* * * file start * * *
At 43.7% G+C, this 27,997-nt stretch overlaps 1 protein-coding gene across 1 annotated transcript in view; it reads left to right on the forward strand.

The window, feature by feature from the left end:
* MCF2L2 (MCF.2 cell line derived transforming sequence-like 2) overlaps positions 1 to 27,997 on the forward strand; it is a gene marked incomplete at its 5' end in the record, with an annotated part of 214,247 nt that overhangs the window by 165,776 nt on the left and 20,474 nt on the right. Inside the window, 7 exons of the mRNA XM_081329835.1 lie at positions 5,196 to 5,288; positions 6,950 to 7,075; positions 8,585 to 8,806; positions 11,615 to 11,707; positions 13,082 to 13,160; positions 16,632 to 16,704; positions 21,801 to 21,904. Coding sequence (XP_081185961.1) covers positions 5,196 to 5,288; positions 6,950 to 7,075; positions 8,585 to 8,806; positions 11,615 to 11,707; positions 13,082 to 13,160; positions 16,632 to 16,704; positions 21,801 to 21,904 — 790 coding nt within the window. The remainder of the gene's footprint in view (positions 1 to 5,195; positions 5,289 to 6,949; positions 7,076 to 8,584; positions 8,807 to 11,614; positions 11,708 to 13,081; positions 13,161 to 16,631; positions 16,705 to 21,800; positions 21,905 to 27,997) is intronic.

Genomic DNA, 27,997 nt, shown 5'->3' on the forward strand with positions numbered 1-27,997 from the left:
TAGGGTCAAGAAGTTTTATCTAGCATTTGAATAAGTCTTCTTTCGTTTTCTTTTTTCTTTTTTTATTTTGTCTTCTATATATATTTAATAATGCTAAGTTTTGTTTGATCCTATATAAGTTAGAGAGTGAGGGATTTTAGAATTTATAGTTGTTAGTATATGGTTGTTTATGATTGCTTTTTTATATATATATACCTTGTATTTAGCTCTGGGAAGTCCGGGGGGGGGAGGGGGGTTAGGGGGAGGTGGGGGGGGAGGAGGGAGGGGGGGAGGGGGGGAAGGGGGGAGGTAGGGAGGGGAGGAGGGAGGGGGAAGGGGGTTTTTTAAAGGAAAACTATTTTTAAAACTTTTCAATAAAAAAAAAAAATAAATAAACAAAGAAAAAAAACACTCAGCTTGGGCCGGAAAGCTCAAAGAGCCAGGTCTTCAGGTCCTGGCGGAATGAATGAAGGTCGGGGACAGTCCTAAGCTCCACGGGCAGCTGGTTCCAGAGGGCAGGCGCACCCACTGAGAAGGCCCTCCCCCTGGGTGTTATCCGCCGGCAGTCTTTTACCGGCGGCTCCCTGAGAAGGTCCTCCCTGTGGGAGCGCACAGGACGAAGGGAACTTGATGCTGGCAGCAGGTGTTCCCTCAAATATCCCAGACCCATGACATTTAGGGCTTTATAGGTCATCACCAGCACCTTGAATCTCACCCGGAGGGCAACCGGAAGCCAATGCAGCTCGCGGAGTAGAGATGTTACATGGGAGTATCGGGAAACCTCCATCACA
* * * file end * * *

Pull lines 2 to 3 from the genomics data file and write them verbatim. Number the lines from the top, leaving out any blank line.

The window, feature by feature from the left end:
* MCF2L2 (MCF.2 cell line derived transforming sequence-like 2) overlaps positions 1 to 27,997 on the forward strand; it is a gene marked incomplete at its 5' end in the record, with an annotated part of 214,247 nt that overhangs the window by 165,776 nt on the left and 20,474 nt on the right. Inside the window, 7 exons of the mRNA XM_081329835.1 lie at positions 5,196 to 5,288; positions 6,950 to 7,075; positions 8,585 to 8,806; positions 11,615 to 11,707; positions 13,082 to 13,160; positions 16,632 to 16,704; positions 21,801 to 21,904. Coding sequence (XP_081185961.1) covers positions 5,196 to 5,288; positions 6,950 to 7,075; positions 8,585 to 8,806; positions 11,615 to 11,707; positions 13,082 to 13,160; positions 16,632 to 16,704; positions 21,801 to 21,904 — 790 coding nt within the window. The remainder of the gene's footprint in view (positions 1 to 5,195; positions 5,289 to 6,949; positions 7,076 to 8,584; positions 8,807 to 11,614; positions 11,708 to 13,081; positions 13,161 to 16,631; positions 16,705 to 21,800; positions 21,905 to 27,997) is intronic.